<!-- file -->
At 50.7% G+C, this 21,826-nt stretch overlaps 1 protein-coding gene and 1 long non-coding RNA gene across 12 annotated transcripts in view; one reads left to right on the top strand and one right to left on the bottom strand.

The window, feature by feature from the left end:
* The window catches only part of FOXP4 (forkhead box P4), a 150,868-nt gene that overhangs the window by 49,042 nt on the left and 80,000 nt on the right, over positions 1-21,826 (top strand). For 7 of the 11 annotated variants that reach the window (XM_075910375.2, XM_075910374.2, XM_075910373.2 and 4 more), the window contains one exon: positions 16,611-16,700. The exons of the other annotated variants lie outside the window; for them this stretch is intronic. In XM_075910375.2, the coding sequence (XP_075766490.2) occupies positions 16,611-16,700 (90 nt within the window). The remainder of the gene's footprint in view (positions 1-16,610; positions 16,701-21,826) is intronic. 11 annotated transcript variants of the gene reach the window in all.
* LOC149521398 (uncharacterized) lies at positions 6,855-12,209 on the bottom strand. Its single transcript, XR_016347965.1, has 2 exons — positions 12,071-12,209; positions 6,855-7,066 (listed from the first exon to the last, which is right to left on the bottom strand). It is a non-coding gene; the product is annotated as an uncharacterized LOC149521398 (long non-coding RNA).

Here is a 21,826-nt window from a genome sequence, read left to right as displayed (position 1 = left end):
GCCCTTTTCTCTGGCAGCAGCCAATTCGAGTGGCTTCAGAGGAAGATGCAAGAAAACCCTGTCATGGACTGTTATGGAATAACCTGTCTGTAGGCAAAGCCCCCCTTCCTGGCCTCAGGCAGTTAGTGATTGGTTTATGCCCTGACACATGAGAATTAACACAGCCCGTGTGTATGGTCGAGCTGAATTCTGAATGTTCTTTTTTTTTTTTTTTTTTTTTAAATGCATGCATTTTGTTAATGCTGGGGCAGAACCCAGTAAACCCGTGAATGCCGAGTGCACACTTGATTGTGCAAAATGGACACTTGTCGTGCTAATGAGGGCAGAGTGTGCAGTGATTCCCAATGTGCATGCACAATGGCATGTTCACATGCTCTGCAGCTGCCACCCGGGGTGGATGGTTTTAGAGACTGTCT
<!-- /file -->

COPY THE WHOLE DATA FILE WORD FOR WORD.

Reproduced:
At 50.7% G+C, this 21,826-nt stretch overlaps 1 protein-coding gene and 1 long non-coding RNA gene across 12 annotated transcripts in view; one reads left to right on the top strand and one right to left on the bottom strand.

The window, feature by feature from the left end:
* The window catches only part of FOXP4 (forkhead box P4), a 150,868-nt gene that overhangs the window by 49,042 nt on the left and 80,000 nt on the right, over positions 1-21,826 (top strand). For 7 of the 11 annotated variants that reach the window (XM_075910375.2, XM_075910374.2, XM_075910373.2 and 4 more), the window contains one exon: positions 16,611-16,700. The exons of the other annotated variants lie outside the window; for them this stretch is intronic. In XM_075910375.2, the coding sequence (XP_075766490.2) occupies positions 16,611-16,700 (90 nt within the window). The remainder of the gene's footprint in view (positions 1-16,610; positions 16,701-21,826) is intronic. 11 annotated transcript variants of the gene reach the window in all.
* LOC149521398 (uncharacterized) lies at positions 6,855-12,209 on the bottom strand. Its single transcript, XR_016347965.1, has 2 exons — positions 12,071-12,209; positions 6,855-7,066 (listed from the first exon to the last, which is right to left on the bottom strand). It is a non-coding gene; the product is annotated as an uncharacterized LOC149521398 (long non-coding RNA).

Here is a 21,826-nt window from a genome sequence, read left to right as displayed (position 1 = left end):
GCCCTTTTCTCTGGCAGCAGCCAATTCGAGTGGCTTCAGAGGAAGATGCAAGAAAACCCTGTCATGGACTGTTATGGAATAACCTGTCTGTAGGCAAAGCCCCCCTTCCTGGCCTCAGGCAGTTAGTGATTGGTTTATGCCCTGACACATGAGAATTAACACAGCCCGTGTGTATGGTCGAGCTGAATTCTGAATGTTCTTTTTTTTTTTTTTTTTTTTTAAATGCATGCATTTTGTTAATGCTGGGGCAGAACCCAGTAAACCCGTGAATGCCGAGTGCACACTTGATTGTGCAAAATGGACACTTGTCGTGCTAATGAGGGCAGAGTGTGCAGTGATTCCCAATGTGCATGCACAATGGCATGTTCACATGCTCTGCAGCTGCCACCCGGGGTGGATGGTTTTAGAGACTGTCT